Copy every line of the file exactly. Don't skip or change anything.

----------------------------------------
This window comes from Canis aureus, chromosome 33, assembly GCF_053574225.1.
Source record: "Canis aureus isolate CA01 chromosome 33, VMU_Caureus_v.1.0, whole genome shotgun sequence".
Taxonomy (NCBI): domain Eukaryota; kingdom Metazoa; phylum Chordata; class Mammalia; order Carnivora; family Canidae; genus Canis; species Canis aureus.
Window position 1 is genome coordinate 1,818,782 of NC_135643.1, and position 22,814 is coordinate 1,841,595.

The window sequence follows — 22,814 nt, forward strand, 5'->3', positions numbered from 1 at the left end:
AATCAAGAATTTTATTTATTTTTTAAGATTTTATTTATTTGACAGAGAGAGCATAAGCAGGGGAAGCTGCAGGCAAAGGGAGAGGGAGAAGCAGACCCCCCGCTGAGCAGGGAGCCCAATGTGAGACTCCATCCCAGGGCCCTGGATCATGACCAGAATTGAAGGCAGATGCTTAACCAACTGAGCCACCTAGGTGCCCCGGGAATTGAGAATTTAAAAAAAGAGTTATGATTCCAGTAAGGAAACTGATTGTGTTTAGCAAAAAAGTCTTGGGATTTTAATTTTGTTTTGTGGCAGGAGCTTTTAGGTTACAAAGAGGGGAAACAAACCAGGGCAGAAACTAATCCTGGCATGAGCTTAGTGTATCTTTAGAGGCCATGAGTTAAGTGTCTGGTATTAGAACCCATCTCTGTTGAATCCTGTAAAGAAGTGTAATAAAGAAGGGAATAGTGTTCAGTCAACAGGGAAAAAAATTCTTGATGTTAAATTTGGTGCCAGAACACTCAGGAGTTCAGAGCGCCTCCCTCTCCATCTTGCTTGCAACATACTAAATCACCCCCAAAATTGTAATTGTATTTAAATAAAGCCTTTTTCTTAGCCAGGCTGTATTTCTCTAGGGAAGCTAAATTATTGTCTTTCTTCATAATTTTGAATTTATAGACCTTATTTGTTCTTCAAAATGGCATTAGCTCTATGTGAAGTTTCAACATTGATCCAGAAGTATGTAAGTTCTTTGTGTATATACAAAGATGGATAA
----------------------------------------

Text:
This window comes from Canis aureus, chromosome 33, assembly GCF_053574225.1.
Source record: "Canis aureus isolate CA01 chromosome 33, VMU_Caureus_v.1.0, whole genome shotgun sequence".
Taxonomy (NCBI): domain Eukaryota; kingdom Metazoa; phylum Chordata; class Mammalia; order Carnivora; family Canidae; genus Canis; species Canis aureus.
Window position 1 is genome coordinate 1,818,782 of NC_135643.1, and position 22,814 is coordinate 1,841,595.

The window sequence follows — 22,814 nt, forward strand, 5'->3', positions numbered from 1 at the left end:
AATCAAGAATTTTATTTATTTTTTAAGATTTTATTTATTTGACAGAGAGAGCATAAGCAGGGGAAGCTGCAGGCAAAGGGAGAGGGAGAAGCAGACCCCCCGCTGAGCAGGGAGCCCAATGTGAGACTCCATCCCAGGGCCCTGGATCATGACCAGAATTGAAGGCAGATGCTTAACCAACTGAGCCACCTAGGTGCCCCGGGAATTGAGAATTTAAAAAAAGAGTTATGATTCCAGTAAGGAAACTGATTGTGTTTAGCAAAAAAGTCTTGGGATTTTAATTTTGTTTTGTGGCAGGAGCTTTTAGGTTACAAAGAGGGGAAACAAACCAGGGCAGAAACTAATCCTGGCATGAGCTTAGTGTATCTTTAGAGGCCATGAGTTAAGTGTCTGGTATTAGAACCCATCTCTGTTGAATCCTGTAAAGAAGTGTAATAAAGAAGGGAATAGTGTTCAGTCAACAGGGAAAAAAATTCTTGATGTTAAATTTGGTGCCAGAACACTCAGGAGTTCAGAGCGCCTCCCTCTCCATCTTGCTTGCAACATACTAAATCACCCCCAAAATTGTAATTGTATTTAAATAAAGCCTTTTTCTTAGCCAGGCTGTATTTCTCTAGGGAAGCTAAATTATTGTCTTTCTTCATAATTTTGAATTTATAGACCTTATTTGTTCTTCAAAATGGCATTAGCTCTATGTGAAGTTTCAACATTGATCCAGAAGTATGTAAGTTCTTTGTGTATATACAAAGATGGATAA